We tried to send a Please Call Me in 2019

Many cellphone features have gone out of fashion, but there are perhaps none that evoke more nostalgia in South Africans than the Please Call Me.

Whether it’s because of the ongoing legal battle between its “inventor” and Vodacom over the revenue from the service, or the unique uses local users found for the free SMS service – Please Call Me was a ubiquitous tool among cellphone wielders in the 2000s.

The way it worked was simple: you dialed a USSD command which included the recipient’s number, and they then received an SMS alert with your number stating that you wanted them to call you.

The best part was that the service was free and the only limitation was the maximum number of messages you could send each day.

During the years the Please Call Me first became popular, the latest technologies available on cellphones included MMS and Infrared for file transfer, and Mxit for messaging.

A combination of factors eventually caused the Please Call Me to lose adoption, although it still has its proponents around the country.

The widespread uptake of WhatsApp, the launch of zero-rated services, and falling mobile data prices reduced South Africans’ reliance on SMS, voicemail, cellular phone calls, and eventually the Please Call Me service.

While the minuscule cost of a WhatsApp message makes sending a Please Call Me almost redundant today, we decided to try out the feature on each mobile network – both for the nostalgia and to check whether the service still works.

The service is definitely still going on all networks, although some operators offer a better experience than others. The results are shown below.

Vodacom – Please Call Me

Daily Limit: 10

Vodacom’s Please Call Me service was the one that coined the term that is widely used among South Africans.

By dialling *140*[number]#, you can send a Please Call Me to the recipient of your choice.

As can be seen in the screenshot below, the final message includes an advert which displays an embedded image on modern smartphones.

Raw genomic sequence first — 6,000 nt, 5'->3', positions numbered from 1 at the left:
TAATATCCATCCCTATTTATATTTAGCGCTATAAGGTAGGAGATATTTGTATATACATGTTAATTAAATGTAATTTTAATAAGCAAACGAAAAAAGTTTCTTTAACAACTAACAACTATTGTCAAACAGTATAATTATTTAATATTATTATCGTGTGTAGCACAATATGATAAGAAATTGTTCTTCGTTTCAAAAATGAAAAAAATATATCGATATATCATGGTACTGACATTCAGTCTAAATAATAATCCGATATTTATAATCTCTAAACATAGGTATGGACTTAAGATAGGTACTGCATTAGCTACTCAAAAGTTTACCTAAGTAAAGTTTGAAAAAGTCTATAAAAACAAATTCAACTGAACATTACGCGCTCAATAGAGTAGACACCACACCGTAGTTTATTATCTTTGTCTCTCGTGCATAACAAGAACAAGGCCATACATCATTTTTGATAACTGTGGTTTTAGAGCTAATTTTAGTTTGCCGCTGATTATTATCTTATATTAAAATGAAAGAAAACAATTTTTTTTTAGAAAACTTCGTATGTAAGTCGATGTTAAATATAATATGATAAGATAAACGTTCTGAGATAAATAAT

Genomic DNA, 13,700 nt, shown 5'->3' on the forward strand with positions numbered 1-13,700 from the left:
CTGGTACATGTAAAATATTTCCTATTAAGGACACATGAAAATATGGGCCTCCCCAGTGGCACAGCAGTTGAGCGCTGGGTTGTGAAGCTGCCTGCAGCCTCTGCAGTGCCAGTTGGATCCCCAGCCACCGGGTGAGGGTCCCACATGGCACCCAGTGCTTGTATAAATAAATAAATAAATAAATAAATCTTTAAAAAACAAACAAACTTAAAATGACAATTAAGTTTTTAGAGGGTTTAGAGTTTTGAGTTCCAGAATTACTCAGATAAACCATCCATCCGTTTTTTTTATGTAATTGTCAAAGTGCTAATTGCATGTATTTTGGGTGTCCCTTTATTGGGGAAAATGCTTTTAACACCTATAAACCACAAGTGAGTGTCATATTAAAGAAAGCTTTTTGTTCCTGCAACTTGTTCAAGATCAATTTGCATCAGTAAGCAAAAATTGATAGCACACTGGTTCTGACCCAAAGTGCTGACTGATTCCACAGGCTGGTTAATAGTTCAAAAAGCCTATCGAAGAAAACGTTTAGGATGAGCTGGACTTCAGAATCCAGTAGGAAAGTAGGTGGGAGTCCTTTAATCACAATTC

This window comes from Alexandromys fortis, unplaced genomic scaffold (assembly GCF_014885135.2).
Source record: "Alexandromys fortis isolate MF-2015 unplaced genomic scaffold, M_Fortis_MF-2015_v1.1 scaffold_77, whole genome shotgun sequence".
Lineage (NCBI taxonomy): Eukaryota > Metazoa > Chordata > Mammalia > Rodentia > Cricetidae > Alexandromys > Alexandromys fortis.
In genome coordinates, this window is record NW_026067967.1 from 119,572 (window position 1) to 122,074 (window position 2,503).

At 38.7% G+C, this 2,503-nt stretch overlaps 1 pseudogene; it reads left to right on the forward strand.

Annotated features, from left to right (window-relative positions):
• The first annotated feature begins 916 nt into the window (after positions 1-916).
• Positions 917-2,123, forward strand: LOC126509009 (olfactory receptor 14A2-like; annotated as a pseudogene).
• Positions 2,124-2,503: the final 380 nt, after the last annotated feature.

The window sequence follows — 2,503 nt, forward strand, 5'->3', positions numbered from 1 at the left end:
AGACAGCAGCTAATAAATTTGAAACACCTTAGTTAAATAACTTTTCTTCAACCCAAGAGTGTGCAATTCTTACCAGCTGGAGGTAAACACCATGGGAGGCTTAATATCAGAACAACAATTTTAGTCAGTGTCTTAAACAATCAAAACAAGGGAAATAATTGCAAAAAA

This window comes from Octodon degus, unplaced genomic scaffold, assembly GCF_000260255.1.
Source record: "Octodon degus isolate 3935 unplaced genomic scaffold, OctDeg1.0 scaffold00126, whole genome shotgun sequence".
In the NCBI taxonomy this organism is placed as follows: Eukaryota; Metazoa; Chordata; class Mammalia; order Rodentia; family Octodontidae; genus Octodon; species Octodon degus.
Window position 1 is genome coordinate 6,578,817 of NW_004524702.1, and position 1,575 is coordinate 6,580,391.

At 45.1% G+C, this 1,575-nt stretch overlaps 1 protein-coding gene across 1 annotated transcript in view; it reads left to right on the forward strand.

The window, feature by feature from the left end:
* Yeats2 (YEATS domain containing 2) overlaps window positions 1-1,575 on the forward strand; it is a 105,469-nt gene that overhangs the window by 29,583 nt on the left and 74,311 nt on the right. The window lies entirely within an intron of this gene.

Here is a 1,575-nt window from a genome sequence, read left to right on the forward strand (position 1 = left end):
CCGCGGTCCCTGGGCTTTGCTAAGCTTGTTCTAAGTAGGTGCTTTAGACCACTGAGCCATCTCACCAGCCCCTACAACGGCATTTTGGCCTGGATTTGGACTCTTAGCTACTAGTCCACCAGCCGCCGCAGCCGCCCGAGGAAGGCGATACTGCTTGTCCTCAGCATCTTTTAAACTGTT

The advert we received when testing a Vodacom Please Call Me was for a mobile gaming service named “GameMine”.

Please Call Me Vodacom 1

MTN – CallBack

Daily Limit: 5

MTN’s CallBack service limits you to five messages per day and can be used by dialing *121*[number]#.

This message does not include any advertisement and simply delivers the message “Please Call [number]”.

Interestingly, MTN is the only mobile operator which does not include an advert in its Please Call Me messages.

Please Call Me MTN 1

Cell C – Call Me Back

Daily Limit: 5

Cell C’s Call Me Back service also limits you to five messages per day and can be accessed by dialling *111*[number]#.

This message includes an advertisement in text form which invites users to dial a USSD code.

The advertisement we received invited us to “WIN AIRTIME” with “WhatsApp Status!” for a subscription charge of R3 per day.

Please Call Me Cell C 1

Telkom – Call Me

Daily Limit: 5

Telkom’s Call Me service limits you to five messages per day and can be accessed by dialing *140*[number]#.

This message includes an advertisement in text form which offers users a special deal on Telkom products.

The advertisement we received requested us to visit a Telkom store and take advantage of a Telkom LTE special offering 40GB of data for R249 per month.

Please Call Me Telkom 1

Now read: Cell C terminating fixed-LTE services

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We tried to send a Please Call Me in 2019